The other one said, "does that mean you don't believe in Jesus?"

I replied, "yes, that's part of being Jewish."

They thanked me for my time, and left quickly.

I laughed my ass off, and stored that one away for future attempts. Now, I'm pretty sure I will go to hell, though- because I am not Jewish. But if I were anything, I think I would choose Judiasm. Or Zoastrianism- because fire worship sounds pretty cool.

Wednesday, August 16, 2006

Why I love my friends

Lovely A sent this to me today. It makes me happy.

Poem: "Girlfriends," by Charles Bukowski from Sifting Through the Madness for the Word, the Line the Way. © Ecco.


the women of the past keep
there was another yesterday
arrived from out of
she wanted to see
I told her

I don't want to see
I won't see them.
it would be
gruesome and

I know some people who can
watch the same movie
more than

not me.
once I know the
once I know the
whether it's happy or
unhappy or
just plain

for me
that movie is
and that's why
I refuse
to let
any of my
old movies play
over and over again

It's very quiet here

Nothing to really report. Just very, very quiet.

I have had no boss, really for a month. She's been at offsites, then on vacation. That changes next week. Then I'm sure I'll pay for the indolence. Actually- it has been good. Because it gave me time to recover from the back thing. It still twinges intermittently, and new muscle groups are protesting the re-alignment of my spine. But it's all pretty much good. And there's only so many hours of the day that I can sit at a desk, babysitting the email system, and trying not to start singing the songs in my head out loud, thus scaring the crap out of the Dev guys who are squatting in the office next door (they appear to be nomads- won't they be surprised when the new chick moves in on Monday?).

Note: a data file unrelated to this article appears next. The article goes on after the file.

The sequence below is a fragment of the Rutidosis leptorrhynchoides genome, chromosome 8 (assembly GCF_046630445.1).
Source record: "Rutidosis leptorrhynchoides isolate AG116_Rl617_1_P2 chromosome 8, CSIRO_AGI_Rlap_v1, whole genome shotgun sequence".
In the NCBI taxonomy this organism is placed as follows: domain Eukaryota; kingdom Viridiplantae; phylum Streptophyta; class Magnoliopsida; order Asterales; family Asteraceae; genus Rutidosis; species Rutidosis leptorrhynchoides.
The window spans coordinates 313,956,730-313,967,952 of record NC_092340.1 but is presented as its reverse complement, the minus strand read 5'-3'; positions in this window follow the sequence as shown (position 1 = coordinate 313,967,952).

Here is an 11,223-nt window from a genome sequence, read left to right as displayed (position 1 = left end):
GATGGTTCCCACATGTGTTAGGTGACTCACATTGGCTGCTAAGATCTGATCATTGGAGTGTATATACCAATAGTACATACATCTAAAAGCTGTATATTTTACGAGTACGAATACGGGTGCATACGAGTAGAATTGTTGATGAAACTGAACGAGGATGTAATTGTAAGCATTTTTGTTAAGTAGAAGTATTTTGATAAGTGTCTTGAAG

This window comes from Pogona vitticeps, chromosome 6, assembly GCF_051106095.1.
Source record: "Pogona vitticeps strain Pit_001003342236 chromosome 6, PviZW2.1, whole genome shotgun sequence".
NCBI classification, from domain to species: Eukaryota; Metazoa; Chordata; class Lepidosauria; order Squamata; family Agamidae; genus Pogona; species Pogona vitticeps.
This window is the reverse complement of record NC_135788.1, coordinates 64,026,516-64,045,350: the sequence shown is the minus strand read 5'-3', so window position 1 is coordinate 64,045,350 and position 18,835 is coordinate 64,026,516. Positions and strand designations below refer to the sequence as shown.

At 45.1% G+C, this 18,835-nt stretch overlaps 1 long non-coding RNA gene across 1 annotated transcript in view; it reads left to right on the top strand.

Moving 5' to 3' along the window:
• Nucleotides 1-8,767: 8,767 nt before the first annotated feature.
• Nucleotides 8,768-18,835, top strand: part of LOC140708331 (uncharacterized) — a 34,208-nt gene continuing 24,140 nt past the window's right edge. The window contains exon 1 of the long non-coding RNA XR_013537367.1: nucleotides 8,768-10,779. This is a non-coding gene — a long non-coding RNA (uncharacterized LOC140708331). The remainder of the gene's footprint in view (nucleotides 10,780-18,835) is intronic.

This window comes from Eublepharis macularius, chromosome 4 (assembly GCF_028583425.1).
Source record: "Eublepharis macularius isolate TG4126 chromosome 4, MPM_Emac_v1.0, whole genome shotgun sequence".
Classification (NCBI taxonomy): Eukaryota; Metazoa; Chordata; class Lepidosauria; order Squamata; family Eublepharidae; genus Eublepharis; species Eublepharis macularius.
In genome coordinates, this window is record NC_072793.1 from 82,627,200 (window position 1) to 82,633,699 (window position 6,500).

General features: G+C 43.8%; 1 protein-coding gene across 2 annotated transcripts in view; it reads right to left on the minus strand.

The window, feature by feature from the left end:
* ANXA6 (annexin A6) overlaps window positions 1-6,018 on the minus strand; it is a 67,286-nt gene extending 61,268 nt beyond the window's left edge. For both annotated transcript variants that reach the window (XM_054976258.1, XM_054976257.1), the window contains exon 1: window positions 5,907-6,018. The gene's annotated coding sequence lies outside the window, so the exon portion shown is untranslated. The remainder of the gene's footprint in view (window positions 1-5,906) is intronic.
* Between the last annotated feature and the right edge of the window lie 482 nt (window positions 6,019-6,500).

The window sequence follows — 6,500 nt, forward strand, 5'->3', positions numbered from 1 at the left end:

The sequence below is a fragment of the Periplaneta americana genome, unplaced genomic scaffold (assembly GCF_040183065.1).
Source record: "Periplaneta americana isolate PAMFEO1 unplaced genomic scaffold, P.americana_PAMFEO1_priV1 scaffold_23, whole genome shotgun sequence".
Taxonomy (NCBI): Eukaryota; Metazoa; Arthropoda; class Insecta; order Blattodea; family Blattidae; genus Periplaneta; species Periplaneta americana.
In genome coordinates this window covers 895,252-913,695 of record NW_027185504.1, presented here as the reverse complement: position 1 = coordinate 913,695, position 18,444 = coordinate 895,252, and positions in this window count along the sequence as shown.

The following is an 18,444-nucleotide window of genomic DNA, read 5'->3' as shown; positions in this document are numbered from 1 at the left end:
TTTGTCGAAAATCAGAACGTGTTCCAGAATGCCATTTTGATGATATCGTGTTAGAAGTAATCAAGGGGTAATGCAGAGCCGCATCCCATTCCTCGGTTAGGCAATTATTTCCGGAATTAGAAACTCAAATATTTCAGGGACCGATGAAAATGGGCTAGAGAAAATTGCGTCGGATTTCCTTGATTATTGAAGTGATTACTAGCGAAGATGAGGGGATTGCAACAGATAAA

And what would I sing? I find myself humming the French National Anthem, for no apparent reason. This pisses me off. Because the only time I want to hear the French National Anthem is whilst watching Casablanca. Then it will make me cry. But I don't want it occupying real estate in my head. Sometimes I long for a hot poker that I could strategically pith certain parts of my brain- thus reducing the internal least until the wiring changes and it comes back...because I suspect that the static belongs to me.

I also wind up singing songs that I was listening to on the way to work. To be specific (because I wish to agonize you, dear reader, with details of things trivial and inconsequential) the songs that I didn't finish listening to. For some reason, I spend the rest of the day finishing the song. I dunno. Boredom, I guess. It'll change very soon. I know...and I fear the day. And anticipate it too.

Monday, August 14, 2006

And sometimes things just ...happen

This morning, after I finished blogging- which I am pretty religious about, I was dawdling about looking at stuff. No, I don't remember what stuff. Just stuff, ok?